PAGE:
Developing an ecologically valid EEG paradigm to parse language subgroups in autism
Whitten, Allison Paige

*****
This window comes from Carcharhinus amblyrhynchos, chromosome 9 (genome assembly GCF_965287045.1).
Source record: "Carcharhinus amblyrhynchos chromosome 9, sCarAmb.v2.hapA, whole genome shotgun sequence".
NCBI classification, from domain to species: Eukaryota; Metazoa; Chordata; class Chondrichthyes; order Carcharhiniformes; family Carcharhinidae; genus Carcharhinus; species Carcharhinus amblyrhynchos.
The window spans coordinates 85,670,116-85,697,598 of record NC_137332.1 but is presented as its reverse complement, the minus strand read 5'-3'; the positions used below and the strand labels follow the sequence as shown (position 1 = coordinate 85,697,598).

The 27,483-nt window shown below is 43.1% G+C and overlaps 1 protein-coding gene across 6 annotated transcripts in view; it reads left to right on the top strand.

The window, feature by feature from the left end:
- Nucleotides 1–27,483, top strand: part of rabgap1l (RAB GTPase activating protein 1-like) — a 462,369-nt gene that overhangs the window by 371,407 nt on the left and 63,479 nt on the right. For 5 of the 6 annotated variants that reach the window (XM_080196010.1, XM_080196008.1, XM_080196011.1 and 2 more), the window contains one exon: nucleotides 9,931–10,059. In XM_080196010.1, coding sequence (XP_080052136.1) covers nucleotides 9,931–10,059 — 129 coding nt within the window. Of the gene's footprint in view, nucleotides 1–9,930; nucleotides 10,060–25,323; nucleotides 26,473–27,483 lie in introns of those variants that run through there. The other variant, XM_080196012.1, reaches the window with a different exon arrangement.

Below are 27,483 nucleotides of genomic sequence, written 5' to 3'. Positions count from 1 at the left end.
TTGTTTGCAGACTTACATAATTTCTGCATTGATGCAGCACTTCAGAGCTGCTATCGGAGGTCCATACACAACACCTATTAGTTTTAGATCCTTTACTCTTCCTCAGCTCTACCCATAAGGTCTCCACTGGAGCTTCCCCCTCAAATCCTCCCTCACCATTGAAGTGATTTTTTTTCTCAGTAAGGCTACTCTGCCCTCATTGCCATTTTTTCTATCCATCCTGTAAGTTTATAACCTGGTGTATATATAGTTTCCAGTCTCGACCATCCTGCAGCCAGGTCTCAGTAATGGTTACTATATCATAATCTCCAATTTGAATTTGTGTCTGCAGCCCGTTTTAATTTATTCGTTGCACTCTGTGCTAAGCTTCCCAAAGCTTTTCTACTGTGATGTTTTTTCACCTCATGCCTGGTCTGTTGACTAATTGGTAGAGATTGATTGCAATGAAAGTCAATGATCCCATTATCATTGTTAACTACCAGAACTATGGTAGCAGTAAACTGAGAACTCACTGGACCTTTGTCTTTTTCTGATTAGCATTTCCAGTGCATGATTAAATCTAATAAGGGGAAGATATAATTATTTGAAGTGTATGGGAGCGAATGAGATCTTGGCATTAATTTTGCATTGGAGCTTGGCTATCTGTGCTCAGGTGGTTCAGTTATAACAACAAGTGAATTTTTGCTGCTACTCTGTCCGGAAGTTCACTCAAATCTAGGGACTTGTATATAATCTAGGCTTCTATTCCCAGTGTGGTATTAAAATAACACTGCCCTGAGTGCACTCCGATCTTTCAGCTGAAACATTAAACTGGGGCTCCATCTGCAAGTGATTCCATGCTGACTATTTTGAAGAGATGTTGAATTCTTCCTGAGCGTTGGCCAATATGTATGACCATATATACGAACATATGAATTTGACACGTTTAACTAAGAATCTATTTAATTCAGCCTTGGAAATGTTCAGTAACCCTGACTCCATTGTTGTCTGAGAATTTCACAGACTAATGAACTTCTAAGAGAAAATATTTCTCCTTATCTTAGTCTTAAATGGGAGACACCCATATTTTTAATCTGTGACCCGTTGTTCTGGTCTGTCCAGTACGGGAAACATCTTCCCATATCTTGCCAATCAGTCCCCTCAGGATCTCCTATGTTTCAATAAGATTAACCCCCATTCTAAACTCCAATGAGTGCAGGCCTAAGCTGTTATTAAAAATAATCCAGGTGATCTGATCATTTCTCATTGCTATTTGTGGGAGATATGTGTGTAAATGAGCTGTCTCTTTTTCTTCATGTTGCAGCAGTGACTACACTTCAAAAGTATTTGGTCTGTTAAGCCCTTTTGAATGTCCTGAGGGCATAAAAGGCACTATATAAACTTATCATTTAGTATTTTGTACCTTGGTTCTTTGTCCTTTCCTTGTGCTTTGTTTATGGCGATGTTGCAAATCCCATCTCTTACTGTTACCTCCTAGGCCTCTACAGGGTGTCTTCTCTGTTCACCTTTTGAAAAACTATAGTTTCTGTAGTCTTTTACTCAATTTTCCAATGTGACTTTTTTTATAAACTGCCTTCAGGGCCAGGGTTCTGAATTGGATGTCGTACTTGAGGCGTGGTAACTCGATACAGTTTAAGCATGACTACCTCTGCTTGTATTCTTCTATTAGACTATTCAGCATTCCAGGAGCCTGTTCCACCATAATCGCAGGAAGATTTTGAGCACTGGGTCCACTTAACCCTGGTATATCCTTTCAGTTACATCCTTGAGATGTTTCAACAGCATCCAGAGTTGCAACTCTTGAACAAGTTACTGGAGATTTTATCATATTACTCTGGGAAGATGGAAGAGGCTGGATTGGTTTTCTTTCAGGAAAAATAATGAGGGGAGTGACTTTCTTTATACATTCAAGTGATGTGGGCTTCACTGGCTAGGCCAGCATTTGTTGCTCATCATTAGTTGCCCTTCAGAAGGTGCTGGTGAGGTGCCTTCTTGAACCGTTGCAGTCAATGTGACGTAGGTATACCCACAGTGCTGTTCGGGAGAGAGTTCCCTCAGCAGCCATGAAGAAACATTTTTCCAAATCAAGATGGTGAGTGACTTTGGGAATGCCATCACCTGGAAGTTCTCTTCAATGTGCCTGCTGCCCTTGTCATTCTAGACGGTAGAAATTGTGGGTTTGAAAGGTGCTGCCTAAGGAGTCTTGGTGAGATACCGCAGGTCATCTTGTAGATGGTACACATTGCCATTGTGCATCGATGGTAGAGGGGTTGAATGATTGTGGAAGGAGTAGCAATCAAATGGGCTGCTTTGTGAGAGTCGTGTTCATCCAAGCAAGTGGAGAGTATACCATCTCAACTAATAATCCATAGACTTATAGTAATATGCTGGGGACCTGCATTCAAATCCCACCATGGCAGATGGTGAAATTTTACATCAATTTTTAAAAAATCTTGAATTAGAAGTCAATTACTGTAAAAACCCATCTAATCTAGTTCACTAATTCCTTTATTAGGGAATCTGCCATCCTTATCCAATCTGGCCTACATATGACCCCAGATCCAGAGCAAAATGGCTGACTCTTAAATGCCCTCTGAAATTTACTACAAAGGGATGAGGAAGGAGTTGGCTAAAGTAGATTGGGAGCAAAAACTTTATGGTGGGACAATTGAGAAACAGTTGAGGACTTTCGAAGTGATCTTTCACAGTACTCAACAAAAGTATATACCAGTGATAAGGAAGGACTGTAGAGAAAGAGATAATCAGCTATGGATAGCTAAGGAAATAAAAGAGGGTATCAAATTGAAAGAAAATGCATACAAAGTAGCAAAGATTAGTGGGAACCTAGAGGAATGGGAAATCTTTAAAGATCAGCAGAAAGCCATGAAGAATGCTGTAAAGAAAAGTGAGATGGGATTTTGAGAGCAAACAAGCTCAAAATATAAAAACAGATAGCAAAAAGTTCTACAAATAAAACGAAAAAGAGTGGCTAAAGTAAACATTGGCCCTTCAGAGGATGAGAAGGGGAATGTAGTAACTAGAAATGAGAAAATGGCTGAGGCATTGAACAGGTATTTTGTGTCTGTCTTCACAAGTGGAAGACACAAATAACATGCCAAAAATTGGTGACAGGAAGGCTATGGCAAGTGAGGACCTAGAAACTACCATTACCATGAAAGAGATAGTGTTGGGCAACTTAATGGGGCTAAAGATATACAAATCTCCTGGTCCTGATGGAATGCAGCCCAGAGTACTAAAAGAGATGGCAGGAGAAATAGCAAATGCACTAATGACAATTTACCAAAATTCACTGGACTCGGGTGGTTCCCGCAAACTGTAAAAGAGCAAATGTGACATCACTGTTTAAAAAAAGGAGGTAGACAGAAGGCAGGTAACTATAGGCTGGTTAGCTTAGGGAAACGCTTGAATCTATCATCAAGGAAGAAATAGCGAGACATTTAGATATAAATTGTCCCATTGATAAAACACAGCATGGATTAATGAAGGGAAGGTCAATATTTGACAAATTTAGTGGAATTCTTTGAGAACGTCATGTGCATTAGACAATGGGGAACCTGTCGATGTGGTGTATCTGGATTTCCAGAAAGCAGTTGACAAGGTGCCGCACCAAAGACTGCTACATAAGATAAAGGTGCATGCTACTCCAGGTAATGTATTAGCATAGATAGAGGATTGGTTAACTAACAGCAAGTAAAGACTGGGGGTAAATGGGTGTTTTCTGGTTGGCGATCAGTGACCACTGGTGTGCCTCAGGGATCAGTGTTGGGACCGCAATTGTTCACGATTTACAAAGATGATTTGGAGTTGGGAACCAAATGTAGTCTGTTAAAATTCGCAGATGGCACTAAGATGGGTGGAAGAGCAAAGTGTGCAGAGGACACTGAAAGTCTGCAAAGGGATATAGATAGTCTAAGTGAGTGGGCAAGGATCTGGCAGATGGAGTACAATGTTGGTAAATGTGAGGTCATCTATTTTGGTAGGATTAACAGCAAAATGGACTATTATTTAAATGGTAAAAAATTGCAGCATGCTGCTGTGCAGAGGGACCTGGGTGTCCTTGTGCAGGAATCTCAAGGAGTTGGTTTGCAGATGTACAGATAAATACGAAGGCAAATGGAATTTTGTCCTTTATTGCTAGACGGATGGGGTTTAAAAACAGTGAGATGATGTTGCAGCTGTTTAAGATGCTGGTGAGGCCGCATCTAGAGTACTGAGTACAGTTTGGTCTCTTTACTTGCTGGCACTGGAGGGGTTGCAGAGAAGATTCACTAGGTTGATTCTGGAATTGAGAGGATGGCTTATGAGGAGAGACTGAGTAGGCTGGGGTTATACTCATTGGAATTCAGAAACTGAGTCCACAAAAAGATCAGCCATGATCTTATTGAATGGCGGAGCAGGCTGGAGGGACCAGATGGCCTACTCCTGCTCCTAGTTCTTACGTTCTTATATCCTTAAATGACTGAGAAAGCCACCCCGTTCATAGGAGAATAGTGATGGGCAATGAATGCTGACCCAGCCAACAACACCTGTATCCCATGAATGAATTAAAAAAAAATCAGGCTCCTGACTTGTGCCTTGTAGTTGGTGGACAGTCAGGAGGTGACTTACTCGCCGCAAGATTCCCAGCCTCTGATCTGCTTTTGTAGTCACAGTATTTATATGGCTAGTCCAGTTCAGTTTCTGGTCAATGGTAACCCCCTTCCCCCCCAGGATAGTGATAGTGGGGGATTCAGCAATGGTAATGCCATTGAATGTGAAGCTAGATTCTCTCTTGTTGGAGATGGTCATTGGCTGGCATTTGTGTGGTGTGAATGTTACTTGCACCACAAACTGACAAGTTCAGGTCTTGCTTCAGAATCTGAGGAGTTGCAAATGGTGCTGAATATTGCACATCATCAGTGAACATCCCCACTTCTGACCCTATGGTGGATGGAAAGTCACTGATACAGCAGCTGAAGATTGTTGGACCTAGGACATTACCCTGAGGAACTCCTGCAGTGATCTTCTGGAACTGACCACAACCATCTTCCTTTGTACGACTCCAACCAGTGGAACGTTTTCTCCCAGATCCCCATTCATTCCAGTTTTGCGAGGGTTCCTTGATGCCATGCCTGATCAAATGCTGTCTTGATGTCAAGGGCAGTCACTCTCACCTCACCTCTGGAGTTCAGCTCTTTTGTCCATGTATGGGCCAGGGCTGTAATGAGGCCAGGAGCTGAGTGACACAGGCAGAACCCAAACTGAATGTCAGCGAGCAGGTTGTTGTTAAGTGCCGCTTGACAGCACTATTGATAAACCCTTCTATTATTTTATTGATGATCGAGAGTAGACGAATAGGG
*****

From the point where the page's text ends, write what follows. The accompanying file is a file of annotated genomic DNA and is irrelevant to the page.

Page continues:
The present work describes a series of EEG / ERP studies conducted to develop a short passive paradigm that is sensitive to the detection of cortical markers of auditory processing and social motivation. A novel oddball paradigm was developed which utilized naturalistic speech and nonspeech stimuli and contrasting synthetic speech and nonspeech stimuli. Application of this paradigm to samples of typically developing children revealed evidence for faster auditory processing of natural speech stimuli relative to synthetic speech stimuli (Study 1), and evidence for robust orienting responses to stimuli that followed a stream of speech sounds but not a stream of nonspeech sounds (Study 2). Study 3 applied the paradigm to three language subgroups in autism (minimally verbal, phrase speech, verbally fluent) and a typically developing comparison group, and demonstrated that cortical markers of auditory processing (P1, N2) and social motivation (P3a) revealed a distinct profile for each of the three language subgroups of children with autism. These findings demonstrate the importance of including naturalistic stimuli in EEG studies of language processing and also suggest that distinct language-related mechanisms may give rise to the different forms of language impairment that occur in the context of autism.